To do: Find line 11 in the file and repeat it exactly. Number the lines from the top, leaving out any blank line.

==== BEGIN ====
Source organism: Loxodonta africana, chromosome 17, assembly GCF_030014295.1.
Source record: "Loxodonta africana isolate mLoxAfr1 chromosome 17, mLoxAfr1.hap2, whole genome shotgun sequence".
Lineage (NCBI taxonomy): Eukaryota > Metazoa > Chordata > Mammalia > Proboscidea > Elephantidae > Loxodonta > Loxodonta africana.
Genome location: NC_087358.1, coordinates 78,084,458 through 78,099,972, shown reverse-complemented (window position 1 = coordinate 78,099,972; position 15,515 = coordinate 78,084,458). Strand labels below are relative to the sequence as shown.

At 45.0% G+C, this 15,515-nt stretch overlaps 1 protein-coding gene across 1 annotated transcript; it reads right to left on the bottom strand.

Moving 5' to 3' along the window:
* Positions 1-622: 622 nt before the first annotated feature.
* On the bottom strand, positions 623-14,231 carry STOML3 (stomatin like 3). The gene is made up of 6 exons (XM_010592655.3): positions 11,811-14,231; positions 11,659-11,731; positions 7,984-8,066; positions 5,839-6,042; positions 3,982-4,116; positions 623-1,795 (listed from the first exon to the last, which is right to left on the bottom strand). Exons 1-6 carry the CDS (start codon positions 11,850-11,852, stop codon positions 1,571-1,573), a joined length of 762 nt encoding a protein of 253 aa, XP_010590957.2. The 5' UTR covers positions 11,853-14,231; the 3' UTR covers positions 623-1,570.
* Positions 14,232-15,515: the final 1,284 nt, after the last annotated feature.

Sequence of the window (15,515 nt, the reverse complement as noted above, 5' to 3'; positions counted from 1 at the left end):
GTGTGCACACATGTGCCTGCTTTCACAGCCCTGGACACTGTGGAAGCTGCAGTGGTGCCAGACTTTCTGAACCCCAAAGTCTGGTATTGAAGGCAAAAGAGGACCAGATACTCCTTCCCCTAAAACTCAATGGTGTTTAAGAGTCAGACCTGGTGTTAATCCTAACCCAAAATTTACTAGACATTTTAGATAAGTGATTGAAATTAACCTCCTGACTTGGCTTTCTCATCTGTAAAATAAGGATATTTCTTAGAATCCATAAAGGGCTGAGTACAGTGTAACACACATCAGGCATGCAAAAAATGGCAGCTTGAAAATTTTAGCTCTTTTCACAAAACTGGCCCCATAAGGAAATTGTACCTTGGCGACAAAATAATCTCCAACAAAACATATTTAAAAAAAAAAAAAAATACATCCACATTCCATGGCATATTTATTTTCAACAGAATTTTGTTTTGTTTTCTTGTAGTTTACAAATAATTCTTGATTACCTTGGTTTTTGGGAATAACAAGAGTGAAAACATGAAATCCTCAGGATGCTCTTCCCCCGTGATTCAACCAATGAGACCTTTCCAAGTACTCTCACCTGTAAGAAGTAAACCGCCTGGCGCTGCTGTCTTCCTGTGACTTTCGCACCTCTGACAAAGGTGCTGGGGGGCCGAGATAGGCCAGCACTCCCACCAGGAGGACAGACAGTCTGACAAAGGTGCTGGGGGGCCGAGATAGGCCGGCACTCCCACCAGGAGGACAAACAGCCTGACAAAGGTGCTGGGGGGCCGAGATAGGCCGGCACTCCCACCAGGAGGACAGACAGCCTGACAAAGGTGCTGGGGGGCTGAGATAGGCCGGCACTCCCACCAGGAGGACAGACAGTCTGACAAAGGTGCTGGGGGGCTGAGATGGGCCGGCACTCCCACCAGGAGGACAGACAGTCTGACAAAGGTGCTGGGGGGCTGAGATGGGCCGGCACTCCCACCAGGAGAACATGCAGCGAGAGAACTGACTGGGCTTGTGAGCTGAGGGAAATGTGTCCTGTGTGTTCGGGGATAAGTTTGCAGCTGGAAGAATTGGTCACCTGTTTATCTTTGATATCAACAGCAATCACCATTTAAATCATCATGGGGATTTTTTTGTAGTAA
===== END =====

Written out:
GTGTGCACACATGTGCCTGCTTTCACAGCCCTGGACACTGTGGAAGCTGCAGTGGTGCCAGACTTTCTGAACCCCAAAGTCTGGTATTGAAGGCAAAAGAGGACCAGATACTCCTTCCCCTAAAACTCAATGGTGTTTAAGAGTCAGACCTGGTGTTAATCCTAACCCAAAATTTACTAGACATTTTAGATAAGTGATTGAAATTAACCTCCTGACTTGGCTTTCTCATCTGTAAAATAAGGATATTTCTTAGAATCCATAAAGGGCTGAGTACAGTGTAACACACATCAGGCATGCAAAAAATGGCAGCTTGAAAATTTTAGCTCTTTTCACAAAACTGGCCCCATAAGGAAATTGTACCTTGGCGACAAAATAATCTCCAACAAAACATATTTAAAAAAAAAAAAAAATACATCCACATTCCATGGCATATTTATTTTCAACAGAATTTTGTTTTGTTTTCTTGTAGTTTACAAATAATTCTTGATTACCTTGGTTTTTGGGAATAACAAGAGTGAAAACATGAAATCCTCAGGATGCTCTTCCCCCGTGATTCAACCAATGAGACCTTTCCAAGTACTCTCACCTGTAAGAAGTAAACCGCCTGGCGCTGCTGTCTTCCTGTGACTTTCGCACCTCTGACAAAGGTGCTGGGGGGCCGAGATAGGCCAGCACTCCCACCAGGAGGACAGACAGTCTGACAAAGGTGCTGGGGGGCCGAGATAGGCCGGCACTCCCACCAGGAGGACAAACAGCCTGACAAAGGTGCTGGGGGGCCGAGATAGGCCGGCACTCCCACCAGGAGGACAGACAGCCTGACAAAGGTGCTGGGGGGCTGAGATAGGCCGGCACTCCCACCAGGAGGACAGACAGTCTGACAAAGGTGCTGGGGGGCTGAGATGGGCCGGCACTCCCACCAGGAGGACAGACAGTCTGACAAAGGTGCTGGGGGGCTGAGATGGGCCGGCACTCCCACCAGGAGAACATGCAGCGAGAGAACTGACTGGGCTTGTGAGCTGAGGGAAATGTGTCCTGTGTGTTCGGGGATAAGTTTGCAGCTGGAAGAATTGGTCACCTGTTTATCTTTGATATCAACAGCAATCACCATTTAAATCATCATGGGGATTTTTTTGTAGTAA